Chiding the U.S. Court of Appeals for the Ninth Circuit, the U.S. Supreme Court reinstated a death sentence for a man who killed his gambling buddy over some casino losses, Courthouse News Service reports. George Kayer is on death row for the murder of Delbert Haas in 1994. Haas had borrowed money from Kayer on a Nevada gambling trip, and Haas told the third member of the group, Lisa Kester, that he would kill the man for losing it. “While the three drove home, Kayer took a detour to a secluded area and stopped on the side of a dirt road,” the court wrote. “After Haas exited the vehicle to urinate, Kayer grabbed a gun, sneaked up to him, and shot him pointblank in the head.” Kayer was found guilty of first-degree murder. Rather than let his lawyer seek a delay to turn up any mitigating evidence, however, Kayer moved to expedite his sentencing.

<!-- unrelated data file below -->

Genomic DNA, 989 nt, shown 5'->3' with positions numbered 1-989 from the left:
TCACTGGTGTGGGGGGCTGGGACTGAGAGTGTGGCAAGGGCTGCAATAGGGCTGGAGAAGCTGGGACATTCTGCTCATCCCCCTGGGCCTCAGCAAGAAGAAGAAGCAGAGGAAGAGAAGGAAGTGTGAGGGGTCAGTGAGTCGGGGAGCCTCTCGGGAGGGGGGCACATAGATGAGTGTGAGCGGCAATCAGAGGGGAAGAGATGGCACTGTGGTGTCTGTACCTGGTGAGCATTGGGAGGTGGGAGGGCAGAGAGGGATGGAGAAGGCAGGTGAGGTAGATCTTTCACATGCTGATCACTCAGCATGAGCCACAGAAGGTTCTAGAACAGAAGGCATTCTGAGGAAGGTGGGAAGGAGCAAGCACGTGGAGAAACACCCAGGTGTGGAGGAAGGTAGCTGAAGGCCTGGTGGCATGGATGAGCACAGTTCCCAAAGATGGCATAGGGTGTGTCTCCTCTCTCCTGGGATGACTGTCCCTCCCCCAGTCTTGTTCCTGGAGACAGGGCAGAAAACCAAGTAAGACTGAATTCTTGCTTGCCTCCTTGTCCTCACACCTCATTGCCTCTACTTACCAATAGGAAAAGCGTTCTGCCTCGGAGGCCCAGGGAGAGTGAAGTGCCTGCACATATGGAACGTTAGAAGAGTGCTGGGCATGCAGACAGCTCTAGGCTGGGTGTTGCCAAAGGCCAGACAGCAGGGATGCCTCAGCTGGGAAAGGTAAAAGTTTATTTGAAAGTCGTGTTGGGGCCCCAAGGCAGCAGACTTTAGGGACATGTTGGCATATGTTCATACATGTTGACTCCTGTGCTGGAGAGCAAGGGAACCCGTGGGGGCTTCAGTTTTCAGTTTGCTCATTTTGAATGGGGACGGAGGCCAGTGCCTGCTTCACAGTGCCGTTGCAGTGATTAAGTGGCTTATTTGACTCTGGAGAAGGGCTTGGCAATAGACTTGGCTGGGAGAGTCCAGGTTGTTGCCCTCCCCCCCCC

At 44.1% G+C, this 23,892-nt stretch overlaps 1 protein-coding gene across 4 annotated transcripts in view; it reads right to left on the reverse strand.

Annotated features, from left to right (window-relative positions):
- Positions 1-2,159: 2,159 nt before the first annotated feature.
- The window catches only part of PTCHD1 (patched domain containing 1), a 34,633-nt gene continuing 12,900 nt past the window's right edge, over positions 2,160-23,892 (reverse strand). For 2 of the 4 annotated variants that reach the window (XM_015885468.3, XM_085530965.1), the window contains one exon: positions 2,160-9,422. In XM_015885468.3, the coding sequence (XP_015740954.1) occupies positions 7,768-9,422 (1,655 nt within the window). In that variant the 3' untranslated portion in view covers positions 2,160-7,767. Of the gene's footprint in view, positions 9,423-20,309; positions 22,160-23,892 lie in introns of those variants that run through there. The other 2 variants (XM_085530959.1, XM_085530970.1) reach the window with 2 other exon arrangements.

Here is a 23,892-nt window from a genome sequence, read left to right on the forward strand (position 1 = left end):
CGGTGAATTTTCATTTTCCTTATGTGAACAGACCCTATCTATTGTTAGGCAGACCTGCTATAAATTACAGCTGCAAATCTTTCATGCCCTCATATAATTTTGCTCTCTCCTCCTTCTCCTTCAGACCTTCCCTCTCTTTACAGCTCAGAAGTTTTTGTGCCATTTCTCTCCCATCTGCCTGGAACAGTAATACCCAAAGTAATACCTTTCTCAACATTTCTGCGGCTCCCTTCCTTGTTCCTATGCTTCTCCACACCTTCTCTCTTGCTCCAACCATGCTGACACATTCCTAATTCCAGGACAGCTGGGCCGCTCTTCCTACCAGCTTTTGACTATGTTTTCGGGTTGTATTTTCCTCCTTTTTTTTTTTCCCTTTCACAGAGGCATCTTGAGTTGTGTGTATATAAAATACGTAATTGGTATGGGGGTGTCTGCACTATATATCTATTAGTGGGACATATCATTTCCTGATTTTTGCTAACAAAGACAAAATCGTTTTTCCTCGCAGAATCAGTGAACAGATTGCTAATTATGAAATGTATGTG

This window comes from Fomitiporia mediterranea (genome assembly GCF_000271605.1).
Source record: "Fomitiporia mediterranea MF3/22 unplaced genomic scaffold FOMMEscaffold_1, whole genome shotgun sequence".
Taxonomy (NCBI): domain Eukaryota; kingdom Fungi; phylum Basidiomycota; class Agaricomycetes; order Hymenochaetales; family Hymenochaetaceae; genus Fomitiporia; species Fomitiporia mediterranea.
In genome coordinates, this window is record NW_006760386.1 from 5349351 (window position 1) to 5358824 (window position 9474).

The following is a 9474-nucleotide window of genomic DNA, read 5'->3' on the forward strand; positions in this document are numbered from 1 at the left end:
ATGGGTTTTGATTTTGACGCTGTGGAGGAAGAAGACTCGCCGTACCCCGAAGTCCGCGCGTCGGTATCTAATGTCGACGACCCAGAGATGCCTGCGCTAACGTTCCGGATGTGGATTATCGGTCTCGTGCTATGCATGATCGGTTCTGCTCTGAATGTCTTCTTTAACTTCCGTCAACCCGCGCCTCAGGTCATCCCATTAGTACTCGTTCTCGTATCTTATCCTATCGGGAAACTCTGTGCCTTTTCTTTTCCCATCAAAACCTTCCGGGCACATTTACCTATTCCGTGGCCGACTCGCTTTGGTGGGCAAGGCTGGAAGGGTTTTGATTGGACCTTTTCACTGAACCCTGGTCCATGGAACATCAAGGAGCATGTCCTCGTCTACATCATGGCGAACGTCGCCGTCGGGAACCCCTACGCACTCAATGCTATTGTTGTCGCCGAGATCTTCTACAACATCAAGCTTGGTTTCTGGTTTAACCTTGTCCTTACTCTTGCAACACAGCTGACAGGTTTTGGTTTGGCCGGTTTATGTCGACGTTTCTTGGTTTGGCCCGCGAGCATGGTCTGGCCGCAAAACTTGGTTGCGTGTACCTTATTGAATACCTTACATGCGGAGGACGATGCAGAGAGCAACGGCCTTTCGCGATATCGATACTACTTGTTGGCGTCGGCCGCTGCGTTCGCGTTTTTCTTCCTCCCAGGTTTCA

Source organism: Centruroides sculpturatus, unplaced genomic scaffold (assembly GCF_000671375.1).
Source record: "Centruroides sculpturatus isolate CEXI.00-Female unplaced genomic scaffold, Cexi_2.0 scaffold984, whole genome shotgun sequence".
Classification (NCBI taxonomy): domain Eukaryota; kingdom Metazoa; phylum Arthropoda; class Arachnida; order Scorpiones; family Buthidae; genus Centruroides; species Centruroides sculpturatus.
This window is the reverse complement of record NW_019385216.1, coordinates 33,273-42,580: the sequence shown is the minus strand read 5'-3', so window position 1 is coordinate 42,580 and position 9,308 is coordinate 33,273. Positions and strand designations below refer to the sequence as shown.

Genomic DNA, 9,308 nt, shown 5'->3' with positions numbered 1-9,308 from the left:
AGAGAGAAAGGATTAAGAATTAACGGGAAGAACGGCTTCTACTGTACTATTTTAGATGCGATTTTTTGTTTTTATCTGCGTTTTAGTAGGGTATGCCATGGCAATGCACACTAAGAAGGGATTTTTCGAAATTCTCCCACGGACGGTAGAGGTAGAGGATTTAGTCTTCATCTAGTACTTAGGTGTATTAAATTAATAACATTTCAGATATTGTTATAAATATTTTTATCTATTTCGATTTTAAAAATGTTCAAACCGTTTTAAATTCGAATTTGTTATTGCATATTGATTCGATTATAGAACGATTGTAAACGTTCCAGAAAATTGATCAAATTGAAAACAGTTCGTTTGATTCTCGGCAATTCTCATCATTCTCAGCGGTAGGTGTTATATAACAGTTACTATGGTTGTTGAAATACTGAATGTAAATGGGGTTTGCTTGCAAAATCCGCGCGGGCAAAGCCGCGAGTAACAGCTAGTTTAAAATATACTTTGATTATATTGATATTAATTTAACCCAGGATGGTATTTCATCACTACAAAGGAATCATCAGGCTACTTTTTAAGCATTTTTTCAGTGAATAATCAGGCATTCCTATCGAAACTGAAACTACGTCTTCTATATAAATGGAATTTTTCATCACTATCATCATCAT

Facing execution now, Kayer claims the assistance of his counsel was ineffective. His new attorneys have produced evidence that he is bipolar. The Ninth Circuit agreed that Arizona’s high court might have vacated his death sentence had it been shown evidence of his mental impairment. The U.S. Supreme Court summarily reversed that decision Monday, saying it was wrong to issue “a writ of habeas corpus despite ample room for reasonable disagreement about the prisoner’s ineffective-assistance-of-counsel claim.” Kayer calls himself the “most published prisoner in America,” having started a periodical called Inmate Shopper.